Sauce for the Year

Despite always making passata when required, back in 2013 I wrote a post about not being bothered with making my own tomato sauce in bulk. Since then I have seen the error of my ways and have been making a years supply each season. Back in April I blogged about getting prepared in the post entitled Passata Preparation.

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So last weekend with 75 kilograms of ripe red tomatoes on my kitchen table the task of turning them into passata began. The process is as simple as anything can be, as all you need is tomatoes, heat and a pan. Unlike when I make sauce for eating straight away there’s no oil added to the pan for my stored passata, meaning I can use it for many different sauces throughout the year. So after washing I cut the tomatoes into quarters and add them to a saucepan and turn on the heat.

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They’ll steam for a few seconds and then release their liquid. Don’t worry if there’s a slight odour of them catching, just give them a stir and they’ll soon start to break down.

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As I don’t have a traditional passata maker: One of those huge round pans sat above a wood burner, or a modern external gas ring as many people use today I make mine in the kitchen. I use my three largest pans and on a 30 degree Italian summer day it’s like being inside a furnace as they bubble away. Remember to give them an occasional stir as they break down.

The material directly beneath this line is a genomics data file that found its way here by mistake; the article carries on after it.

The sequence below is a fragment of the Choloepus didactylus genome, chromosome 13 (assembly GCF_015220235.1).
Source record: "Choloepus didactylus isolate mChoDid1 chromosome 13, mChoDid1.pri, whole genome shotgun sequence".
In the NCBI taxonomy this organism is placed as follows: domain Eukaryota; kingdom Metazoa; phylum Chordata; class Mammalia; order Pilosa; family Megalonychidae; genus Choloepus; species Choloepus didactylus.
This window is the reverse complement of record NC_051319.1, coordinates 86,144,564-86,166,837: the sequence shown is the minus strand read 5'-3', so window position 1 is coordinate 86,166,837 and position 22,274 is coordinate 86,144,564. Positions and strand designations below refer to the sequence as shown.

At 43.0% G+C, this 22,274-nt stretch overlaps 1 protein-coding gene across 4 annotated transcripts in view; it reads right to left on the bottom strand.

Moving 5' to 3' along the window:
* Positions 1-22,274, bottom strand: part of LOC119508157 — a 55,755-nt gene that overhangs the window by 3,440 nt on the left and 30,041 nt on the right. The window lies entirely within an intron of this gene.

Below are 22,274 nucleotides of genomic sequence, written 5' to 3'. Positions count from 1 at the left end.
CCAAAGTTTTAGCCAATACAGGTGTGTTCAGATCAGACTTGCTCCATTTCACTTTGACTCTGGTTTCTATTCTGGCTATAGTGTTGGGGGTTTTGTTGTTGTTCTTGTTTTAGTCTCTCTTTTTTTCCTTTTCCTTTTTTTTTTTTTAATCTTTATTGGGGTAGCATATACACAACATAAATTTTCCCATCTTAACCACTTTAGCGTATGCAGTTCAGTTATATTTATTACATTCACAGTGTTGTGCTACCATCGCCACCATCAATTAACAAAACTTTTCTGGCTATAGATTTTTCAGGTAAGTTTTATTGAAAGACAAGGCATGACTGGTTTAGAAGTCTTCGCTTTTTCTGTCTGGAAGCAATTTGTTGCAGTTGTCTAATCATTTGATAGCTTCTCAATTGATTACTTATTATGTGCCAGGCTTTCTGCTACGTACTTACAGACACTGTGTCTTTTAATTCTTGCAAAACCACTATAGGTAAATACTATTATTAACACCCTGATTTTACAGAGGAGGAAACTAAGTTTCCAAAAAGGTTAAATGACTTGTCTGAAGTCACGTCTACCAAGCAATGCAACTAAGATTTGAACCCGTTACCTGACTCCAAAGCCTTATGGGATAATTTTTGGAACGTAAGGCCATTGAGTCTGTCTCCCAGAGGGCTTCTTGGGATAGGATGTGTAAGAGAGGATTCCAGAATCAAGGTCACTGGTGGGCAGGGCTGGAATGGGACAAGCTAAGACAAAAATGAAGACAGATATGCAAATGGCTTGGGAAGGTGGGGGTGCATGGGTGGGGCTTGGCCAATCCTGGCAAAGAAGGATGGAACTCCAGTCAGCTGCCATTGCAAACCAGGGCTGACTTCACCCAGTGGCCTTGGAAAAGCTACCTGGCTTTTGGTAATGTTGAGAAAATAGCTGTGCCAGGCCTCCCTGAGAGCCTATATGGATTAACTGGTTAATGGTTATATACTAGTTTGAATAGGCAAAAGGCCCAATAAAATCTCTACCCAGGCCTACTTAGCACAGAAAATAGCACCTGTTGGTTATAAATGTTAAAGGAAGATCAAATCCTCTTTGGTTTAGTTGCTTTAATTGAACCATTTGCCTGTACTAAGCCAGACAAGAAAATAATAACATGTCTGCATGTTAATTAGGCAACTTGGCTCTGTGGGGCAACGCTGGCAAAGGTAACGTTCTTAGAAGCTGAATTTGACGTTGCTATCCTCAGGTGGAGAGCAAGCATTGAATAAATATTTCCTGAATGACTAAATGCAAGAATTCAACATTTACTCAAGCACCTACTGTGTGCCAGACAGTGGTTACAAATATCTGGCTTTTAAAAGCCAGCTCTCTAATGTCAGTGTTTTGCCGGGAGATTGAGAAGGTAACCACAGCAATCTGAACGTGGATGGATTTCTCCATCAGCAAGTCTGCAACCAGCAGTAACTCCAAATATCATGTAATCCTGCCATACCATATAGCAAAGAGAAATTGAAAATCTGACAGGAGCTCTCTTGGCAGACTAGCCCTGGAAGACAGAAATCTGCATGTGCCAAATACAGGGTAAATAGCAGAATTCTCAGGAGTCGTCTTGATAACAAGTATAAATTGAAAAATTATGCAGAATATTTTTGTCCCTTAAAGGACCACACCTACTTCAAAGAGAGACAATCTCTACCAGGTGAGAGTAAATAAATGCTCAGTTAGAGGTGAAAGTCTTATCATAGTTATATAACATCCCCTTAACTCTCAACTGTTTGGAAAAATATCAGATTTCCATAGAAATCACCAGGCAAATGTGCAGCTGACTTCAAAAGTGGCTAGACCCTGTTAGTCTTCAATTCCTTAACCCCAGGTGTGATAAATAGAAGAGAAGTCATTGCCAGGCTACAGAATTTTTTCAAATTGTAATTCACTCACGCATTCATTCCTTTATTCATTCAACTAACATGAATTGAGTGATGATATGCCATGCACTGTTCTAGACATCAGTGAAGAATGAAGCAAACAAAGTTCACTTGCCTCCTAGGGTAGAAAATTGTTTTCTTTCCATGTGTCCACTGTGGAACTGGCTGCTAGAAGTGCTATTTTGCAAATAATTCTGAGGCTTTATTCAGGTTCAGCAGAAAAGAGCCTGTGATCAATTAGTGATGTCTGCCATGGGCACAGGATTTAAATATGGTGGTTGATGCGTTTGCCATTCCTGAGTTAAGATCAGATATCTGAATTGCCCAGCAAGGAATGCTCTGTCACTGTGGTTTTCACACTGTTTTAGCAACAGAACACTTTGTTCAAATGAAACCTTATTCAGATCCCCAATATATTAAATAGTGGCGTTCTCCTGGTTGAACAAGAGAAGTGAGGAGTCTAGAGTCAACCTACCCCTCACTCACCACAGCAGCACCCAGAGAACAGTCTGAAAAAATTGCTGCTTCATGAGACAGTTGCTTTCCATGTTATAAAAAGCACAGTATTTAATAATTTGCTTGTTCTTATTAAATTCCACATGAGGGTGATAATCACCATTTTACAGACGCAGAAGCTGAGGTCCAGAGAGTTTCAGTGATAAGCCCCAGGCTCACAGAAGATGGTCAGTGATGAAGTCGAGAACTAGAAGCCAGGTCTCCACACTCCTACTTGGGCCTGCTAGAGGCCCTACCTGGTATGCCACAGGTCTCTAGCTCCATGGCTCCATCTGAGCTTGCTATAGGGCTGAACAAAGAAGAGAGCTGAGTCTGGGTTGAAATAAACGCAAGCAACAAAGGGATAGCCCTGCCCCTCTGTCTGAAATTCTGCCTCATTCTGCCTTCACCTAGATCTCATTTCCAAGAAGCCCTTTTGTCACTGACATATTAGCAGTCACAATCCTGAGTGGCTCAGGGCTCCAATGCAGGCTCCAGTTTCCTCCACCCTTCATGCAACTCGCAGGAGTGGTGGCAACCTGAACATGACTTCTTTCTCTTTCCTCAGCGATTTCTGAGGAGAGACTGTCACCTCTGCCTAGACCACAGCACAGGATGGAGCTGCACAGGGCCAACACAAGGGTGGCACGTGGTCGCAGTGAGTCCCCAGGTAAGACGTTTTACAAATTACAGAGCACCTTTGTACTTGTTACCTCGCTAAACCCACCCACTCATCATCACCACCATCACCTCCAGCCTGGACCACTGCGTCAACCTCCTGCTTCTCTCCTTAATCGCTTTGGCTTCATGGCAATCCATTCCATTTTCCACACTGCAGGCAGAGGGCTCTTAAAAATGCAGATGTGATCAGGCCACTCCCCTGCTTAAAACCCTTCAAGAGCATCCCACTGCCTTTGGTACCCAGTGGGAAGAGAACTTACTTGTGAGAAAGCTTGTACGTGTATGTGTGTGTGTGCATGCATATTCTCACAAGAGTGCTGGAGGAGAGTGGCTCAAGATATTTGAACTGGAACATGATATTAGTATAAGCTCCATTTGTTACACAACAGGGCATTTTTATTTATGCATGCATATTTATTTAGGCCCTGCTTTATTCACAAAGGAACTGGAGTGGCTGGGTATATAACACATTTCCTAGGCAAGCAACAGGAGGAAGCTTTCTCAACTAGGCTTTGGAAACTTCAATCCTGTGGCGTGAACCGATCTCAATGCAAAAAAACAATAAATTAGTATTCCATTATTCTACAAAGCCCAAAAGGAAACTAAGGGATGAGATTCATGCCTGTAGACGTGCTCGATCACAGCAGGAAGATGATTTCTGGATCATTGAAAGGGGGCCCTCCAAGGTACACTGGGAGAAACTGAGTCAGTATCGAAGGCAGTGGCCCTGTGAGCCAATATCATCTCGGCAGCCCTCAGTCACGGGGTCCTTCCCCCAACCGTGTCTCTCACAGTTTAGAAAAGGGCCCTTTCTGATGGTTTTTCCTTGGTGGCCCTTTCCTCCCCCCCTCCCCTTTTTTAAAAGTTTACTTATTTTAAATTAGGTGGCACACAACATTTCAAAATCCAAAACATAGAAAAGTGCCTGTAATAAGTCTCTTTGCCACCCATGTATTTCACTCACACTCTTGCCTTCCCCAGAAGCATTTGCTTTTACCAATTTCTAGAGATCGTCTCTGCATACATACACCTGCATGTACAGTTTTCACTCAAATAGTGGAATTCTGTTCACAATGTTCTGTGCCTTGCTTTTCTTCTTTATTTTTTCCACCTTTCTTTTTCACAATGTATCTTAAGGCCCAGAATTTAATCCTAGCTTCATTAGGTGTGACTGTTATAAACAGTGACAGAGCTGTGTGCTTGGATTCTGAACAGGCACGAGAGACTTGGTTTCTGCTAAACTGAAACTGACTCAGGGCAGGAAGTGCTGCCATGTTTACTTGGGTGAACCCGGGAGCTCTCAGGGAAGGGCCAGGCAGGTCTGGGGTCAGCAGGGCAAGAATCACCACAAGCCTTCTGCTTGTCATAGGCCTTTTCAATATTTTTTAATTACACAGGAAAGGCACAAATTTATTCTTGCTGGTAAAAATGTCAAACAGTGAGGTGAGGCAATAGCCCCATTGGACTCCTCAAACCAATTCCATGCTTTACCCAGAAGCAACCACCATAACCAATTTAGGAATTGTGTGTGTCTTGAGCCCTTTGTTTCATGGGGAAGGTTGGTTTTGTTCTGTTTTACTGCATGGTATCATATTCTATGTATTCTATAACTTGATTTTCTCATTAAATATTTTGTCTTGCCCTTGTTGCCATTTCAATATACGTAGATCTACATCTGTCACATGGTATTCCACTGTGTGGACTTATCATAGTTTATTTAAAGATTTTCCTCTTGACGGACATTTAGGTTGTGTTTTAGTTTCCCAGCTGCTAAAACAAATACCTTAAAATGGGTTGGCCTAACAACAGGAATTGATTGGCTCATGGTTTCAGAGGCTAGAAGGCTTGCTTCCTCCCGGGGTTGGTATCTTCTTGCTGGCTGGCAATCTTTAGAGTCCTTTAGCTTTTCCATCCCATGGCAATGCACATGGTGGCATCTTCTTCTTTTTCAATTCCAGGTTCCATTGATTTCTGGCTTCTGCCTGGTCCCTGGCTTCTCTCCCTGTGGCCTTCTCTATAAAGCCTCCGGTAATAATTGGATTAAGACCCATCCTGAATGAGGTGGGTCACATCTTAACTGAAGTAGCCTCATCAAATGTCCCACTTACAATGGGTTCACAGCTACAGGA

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If you only half-fill the saucepan the cooking process takes 25-30 minutes and you’re left with soft tomatoes in their own juice. I then pour them into a bowl and begin the procedure again. I rinse the saucepans between each batch but there’s no need to wash them thoroughly. I continue until I have around six large bowls full of cooked fruits, (this makes around 10 litres). Once they’ve cooled sufficiently it’s time to put them through the passapomodoro machine an it’s at this point that your kitchen can start to resemble a scene from a Shakespearean tragedy.

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As you ladle the cooked tomatoes into the machine and turn the handle they give a satisfying squelch as the sauce is pushed out and the skins, seeds and dry pulp is dropped out of the rear. Now my tip is to pass the discarded pulp through once more and you’ll be surprised how much more liquid will be squeezed from it. It’s always best throughout this process to cover the work surfaces as after an hour or so it can look like Titus Andronicus has run amok in your kitchen.

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I then bottle the passata and store it in the fridge and freeze it in blocks as explained in my April post mentioned above with the hyperlink. This year I made 51 litres of the sauce with the process taking two days of cooking and 5 days of freezing in batches of two person servings. So there’s now 153 blocks in the freezer, plenty for the forthcoming year to make pasta sauces, curries and soups with.